31 Days to the Inner Rhythm of the Heart: Day Twenty-Four


Our 31 days to the inner rhythm of the heart, the root foundation of a house of peace, is in progress.  In the vein of those who are setting a New Year’s intention with “one word”, I offer the word of today to you: eagle.   Read on for more


In my part of the country,  there has been much talk, affection and observation of the nesting bald eagle couple at Berry College in Rome, Georgia.  Eagles mate for life, and this wonderful eagle pair built a nest at Berry College in 2012.  For this nesting season, the couple returned in September of 2013.  An egg was laid on January 14, 2014 and eaglet B3 hatched on Saturday, February 22nd.  The Nest Cam has had over 7 million views, which is remarkable!   If you would like to see streaming video of B3 and his parents, you can see it here:  http://www.berry.edu/eaglecam/ 


I love the little descriptions sometimes provided about the eaglet.  On March 10, 2014, it was written, “The eaglet is fine.  B3 ate a lot and slept a lot today.  It also did some wing flaps and attempted steps around the nest.”


These simple moments in the lives of the  eagles remind me that family life does not have to be complicated.  Being with children does not have to be complicated.  Listen to the small voice you have inside of you.  You are the expert on your family. You can do things differently if you feel empowered to do so.  It takes some perseverance to change how we communicate, or to go back and work on our own reactions to things, but we can do it.


The eagles return year after year to the same nesting spot and fortify their nests with branches. Eagles’ nests are the largest of any North American bird, with some nests up to 13 feet deep and over 8 feet wide!  Just like the eagles, we can think of the strength we can bring to our families and how we build our families when we do the things that we know are right.  Loving each other, building strong relationships and caring for one another is always a sign of a strong family.  It is a family that does not need yelling or harsh words but  instead relies upon love and communication.  And in this way, we raise up the next generation to be strong, and to raise our grandchildren in this strong way.  The way of peace is full of simple moments and simple choices.  Choose love.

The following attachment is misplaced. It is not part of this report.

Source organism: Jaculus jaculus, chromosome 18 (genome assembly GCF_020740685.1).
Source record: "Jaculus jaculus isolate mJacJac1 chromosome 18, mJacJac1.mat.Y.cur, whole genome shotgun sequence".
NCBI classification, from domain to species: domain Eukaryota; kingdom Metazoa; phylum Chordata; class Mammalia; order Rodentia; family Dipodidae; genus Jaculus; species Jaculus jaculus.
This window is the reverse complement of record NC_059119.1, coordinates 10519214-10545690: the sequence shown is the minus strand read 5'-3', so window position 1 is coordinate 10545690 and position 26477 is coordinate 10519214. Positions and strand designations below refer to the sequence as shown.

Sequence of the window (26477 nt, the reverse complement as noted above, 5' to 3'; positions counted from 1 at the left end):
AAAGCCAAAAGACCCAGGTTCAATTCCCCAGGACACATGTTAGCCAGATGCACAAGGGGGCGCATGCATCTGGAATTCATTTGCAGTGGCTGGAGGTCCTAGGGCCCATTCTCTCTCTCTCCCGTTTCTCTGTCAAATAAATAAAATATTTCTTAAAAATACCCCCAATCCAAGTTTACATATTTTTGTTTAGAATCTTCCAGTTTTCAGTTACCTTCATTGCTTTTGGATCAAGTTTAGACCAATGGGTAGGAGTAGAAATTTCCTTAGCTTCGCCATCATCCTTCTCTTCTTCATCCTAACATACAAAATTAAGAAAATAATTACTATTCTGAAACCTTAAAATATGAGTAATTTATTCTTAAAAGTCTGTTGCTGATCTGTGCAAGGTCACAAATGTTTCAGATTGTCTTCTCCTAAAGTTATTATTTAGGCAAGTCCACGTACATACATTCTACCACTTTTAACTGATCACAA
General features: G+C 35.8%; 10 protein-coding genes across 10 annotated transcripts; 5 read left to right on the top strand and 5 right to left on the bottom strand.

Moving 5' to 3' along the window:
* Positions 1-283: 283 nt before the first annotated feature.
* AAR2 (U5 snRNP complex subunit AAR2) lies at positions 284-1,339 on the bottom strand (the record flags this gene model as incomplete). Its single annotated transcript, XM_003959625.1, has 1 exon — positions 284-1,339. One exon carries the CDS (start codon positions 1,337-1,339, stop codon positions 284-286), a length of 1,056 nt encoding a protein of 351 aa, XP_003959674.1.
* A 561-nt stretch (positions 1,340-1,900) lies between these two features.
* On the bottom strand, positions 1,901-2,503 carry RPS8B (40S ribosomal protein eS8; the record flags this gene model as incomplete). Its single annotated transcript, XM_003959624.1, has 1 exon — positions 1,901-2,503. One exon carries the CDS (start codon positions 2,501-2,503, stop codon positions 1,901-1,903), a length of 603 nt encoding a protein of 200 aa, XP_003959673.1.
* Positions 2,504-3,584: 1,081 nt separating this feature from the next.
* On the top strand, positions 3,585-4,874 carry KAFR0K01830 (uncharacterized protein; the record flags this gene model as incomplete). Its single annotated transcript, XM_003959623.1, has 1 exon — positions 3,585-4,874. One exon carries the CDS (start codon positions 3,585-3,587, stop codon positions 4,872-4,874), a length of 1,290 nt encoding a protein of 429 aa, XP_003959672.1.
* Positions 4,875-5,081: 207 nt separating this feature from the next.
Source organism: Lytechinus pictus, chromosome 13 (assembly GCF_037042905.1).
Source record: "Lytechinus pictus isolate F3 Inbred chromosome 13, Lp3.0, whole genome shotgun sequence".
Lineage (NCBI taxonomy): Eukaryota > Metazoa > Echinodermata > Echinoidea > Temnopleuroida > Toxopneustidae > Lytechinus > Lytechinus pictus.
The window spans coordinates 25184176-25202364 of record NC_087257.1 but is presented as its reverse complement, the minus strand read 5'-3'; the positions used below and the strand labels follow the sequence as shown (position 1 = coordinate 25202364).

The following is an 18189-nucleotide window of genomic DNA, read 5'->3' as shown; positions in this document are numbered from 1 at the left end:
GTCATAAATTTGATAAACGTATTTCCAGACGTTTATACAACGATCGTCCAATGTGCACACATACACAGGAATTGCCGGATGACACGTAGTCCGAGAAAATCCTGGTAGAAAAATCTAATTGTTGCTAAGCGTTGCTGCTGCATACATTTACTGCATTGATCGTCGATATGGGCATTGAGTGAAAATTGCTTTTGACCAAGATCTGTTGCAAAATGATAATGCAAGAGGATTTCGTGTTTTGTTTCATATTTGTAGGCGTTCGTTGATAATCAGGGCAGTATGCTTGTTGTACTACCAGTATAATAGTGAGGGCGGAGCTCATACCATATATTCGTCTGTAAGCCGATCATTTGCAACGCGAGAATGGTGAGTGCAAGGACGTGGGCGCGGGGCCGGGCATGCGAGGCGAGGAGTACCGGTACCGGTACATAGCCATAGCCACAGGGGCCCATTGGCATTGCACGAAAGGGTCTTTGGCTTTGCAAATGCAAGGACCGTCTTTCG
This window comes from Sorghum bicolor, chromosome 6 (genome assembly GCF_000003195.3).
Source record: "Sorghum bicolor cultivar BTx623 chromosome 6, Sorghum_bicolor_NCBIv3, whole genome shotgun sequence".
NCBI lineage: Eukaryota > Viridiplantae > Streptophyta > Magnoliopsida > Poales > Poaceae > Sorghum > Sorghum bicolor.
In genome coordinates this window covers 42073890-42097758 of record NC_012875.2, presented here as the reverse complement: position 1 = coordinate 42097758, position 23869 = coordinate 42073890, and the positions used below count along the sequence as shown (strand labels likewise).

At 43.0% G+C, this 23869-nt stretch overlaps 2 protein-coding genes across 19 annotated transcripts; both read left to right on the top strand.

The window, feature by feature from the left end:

Many blessings,


3 thoughts on “31 Days to the Inner Rhythm of the Heart: Day Twenty-Four

  1. I am enjoying following these posts, and always find great words for reflection here.
    On the topic of Eagles, I thought you may enjoy the eagle cam we have here in the Yukon. The eagle cam will soon relaunch, as we see our eagles thinking about starting another family here, flying, and spending time together, just waiting for slightly warmer weather.
    Check back in the upcoming months to see our baldies grow.

  2. Thank you for this inspiring series Carrie. I have glimpsed myself lately, really GETTING that LOVE is the answer, LOVE is the way. And it is profound! But all too quickly, anger returns.

    Our sticking point is getting my five and a half year old to tidy up or make amends – especially if she has just purposefully made a mess or hurt her younger sister. She absolutely will not. Even if I wait until everyone is calm again. She utterly refuses restitution. If I really insist, she might go and appear to do tidying but then actually just mess it in a new way! Aaagh!

    If I take her and hold her hands to follow through, she becomes hysterical.

    Is it just her age? Any ideas on getting them to help make amends would be very gratefully received. Thank you Carrie!

    • HI Red!
      That is difficult. I think in the case of hurting her sister, I would lavish attention and care on the one who is hurt and pretty much ignore the five and a half year old for the time being. I would talk to her about at night before she gets into bed in a gentle way. I would also employ involving her in work after the incident. I would also make a lot of time to connect with her on good terms, having fun, and make sure she gets a lot of energy outside with some children her age every day. If she made a mess on purpose or not, I would say “oh dear” and sing a song and start to clean it up and see if she joins in. If it is something that routinely happens, then I would put those things where they cannot be reached. Many five year olds do make a mess with pretty much anything, but again, I think this comes down to good connection, assuming positive intent as much as possible, recognizing and understanding a five year old’s need to explore and make messes (and how can this happen so it doesn’t drive you crazy? Outside messes are the best!)
      A lot of this is age, and this too shall pass. Ho hum, ho hum.
      Blessings and love, XXOO

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